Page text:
The Court observed that the parties to this action were litigating in what the Court called “mirror proceedings” in the United States (not involving US equivalent patents, but patents involving some of the same functionalities as are in issue in this action). In the US litigation, the parties had agreed that the plaintiff should produce its source code to the defendant.

In considering the request for an order for production of source code, the Court observed:

[29]…What makes source code so relevant in this litigation is that it contains the human-readable version of the object code, one of the most relevant documents in this litigation.

[30]  What makes source code so special, and must be vigorously protected, are the additional features it contains and that are not reflected in the object code, such as the programming structure and programmer’s comments. As mentioned above, these features are likely sufficiently relevant to justify their production.

The Court held that the source code ought to be disclosed and produced and rejected the defendant’s request only the relevant parts of the source code should be ordered to be produced, rather than the entire document.

Relief from disclosure

Recognizing that it has the discretion to grant relief from disclosure, the Court refused to exercise that discretion in the defendant’s favour.  In so ruling, the Court noted that the evidence failed to demonstrate that the source code lacked probative value and rejected the claims construction advanced by one of the defendant’s affiants (to the effect that the claims were directed to the result obtained, rather than how that result was obtained).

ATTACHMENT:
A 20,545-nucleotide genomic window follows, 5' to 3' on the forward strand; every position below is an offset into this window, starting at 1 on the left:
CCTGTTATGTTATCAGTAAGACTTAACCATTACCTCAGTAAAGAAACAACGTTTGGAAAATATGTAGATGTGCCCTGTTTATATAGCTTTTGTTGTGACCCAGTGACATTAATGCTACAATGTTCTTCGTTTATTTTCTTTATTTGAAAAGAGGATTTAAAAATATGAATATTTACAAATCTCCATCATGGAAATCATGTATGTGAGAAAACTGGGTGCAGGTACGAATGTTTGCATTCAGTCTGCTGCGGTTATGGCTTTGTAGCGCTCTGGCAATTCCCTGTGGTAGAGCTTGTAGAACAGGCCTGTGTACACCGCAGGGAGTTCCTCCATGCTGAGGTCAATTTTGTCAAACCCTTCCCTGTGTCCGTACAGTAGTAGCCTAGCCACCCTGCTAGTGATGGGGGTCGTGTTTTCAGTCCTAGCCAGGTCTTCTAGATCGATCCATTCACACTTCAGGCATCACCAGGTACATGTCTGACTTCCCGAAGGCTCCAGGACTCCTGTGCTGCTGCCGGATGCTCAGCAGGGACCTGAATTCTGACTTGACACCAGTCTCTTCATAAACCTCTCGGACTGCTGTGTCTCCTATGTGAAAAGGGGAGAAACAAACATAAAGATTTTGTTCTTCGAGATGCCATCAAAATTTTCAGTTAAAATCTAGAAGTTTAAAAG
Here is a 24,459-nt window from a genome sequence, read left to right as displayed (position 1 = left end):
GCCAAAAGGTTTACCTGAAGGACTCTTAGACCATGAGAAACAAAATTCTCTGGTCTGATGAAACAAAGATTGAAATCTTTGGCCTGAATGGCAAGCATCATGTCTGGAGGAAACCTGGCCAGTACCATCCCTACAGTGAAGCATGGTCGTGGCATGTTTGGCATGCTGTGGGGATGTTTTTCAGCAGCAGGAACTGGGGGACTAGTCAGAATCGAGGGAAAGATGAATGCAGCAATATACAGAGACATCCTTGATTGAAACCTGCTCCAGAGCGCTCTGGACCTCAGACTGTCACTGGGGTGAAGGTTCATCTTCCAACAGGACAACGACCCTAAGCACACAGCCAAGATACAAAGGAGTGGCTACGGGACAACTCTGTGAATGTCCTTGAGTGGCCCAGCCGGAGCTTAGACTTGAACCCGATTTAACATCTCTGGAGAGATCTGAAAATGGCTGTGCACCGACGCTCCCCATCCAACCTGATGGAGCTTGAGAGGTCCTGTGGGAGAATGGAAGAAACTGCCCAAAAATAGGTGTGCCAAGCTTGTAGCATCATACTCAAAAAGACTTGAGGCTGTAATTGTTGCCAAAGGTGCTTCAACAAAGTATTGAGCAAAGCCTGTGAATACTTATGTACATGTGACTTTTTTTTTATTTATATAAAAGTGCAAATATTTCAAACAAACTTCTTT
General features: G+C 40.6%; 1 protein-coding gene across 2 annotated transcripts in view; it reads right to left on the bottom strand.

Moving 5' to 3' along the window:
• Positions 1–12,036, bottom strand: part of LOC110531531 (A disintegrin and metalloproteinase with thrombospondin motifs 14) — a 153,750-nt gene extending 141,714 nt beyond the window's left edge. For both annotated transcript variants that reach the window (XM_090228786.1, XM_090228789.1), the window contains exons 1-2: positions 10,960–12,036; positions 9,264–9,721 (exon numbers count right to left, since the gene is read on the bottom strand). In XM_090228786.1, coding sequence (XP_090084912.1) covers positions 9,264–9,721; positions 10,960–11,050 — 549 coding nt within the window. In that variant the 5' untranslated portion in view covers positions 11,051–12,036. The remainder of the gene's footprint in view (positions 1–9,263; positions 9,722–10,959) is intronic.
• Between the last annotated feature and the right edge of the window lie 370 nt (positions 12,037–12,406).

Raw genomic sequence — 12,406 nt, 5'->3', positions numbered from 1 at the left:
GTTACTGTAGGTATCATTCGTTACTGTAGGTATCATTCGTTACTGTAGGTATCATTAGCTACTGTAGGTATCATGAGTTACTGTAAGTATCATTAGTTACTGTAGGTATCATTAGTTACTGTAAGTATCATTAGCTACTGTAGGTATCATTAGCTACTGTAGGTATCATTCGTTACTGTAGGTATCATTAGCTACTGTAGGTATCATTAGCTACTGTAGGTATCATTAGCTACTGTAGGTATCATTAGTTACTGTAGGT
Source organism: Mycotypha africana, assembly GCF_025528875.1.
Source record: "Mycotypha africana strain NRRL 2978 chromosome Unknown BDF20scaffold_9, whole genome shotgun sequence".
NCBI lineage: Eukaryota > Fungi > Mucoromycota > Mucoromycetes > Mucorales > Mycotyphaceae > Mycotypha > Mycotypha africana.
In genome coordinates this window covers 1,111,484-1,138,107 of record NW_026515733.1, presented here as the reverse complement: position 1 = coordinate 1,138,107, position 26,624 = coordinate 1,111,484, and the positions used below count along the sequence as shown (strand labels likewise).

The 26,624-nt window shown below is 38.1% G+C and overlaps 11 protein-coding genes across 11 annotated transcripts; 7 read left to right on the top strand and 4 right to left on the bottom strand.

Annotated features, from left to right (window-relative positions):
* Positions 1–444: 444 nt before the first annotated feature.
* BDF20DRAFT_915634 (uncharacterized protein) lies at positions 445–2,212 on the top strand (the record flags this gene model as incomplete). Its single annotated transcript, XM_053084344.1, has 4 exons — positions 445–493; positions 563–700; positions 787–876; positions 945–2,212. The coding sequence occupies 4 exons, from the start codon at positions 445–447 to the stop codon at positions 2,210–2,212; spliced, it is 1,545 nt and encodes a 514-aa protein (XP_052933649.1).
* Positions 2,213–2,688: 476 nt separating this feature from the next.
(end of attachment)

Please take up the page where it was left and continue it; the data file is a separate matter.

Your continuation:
Restricted access

The Court clearly acknowledged the “highly confidential” nature of the source code and accepted that it should be provided “the very highest level of protection.” After discussing the protective measures in place in the US “mirror litigation”, the Court permitted disclosure on a CEO basis.  Interestingly, in-house counsel for the plaintiff was excluded, on the basis that his [25] “…level of technical proficiency would not allow him to give meaningful input or instructions to external counsel in respect of source code.”

The defendant also objected to permitting the plaintiff’s external expert, a former employee, having access to its source code.  This objection was dismissed because the evidence established that the consultant had no ongoing involvement in the plaintiff’s software development activities.

Replacing the affiant of the affidavit of documents

This request for relief was dismissed and the defendant was simply ordered to produce a further and better affidavit of documents.

Continued discovery

As further production was ordered the Court quite sensibly directed that the plaintiff was entitled to further discovery, including on the late produced CEO designated technical documents. In so doing, the Court noted that the plaintiff had earlier chosen to postpone discovery on these issues until the defendant’s obligation to produce source code had been ruled upon.

A copy of the decision may be found here.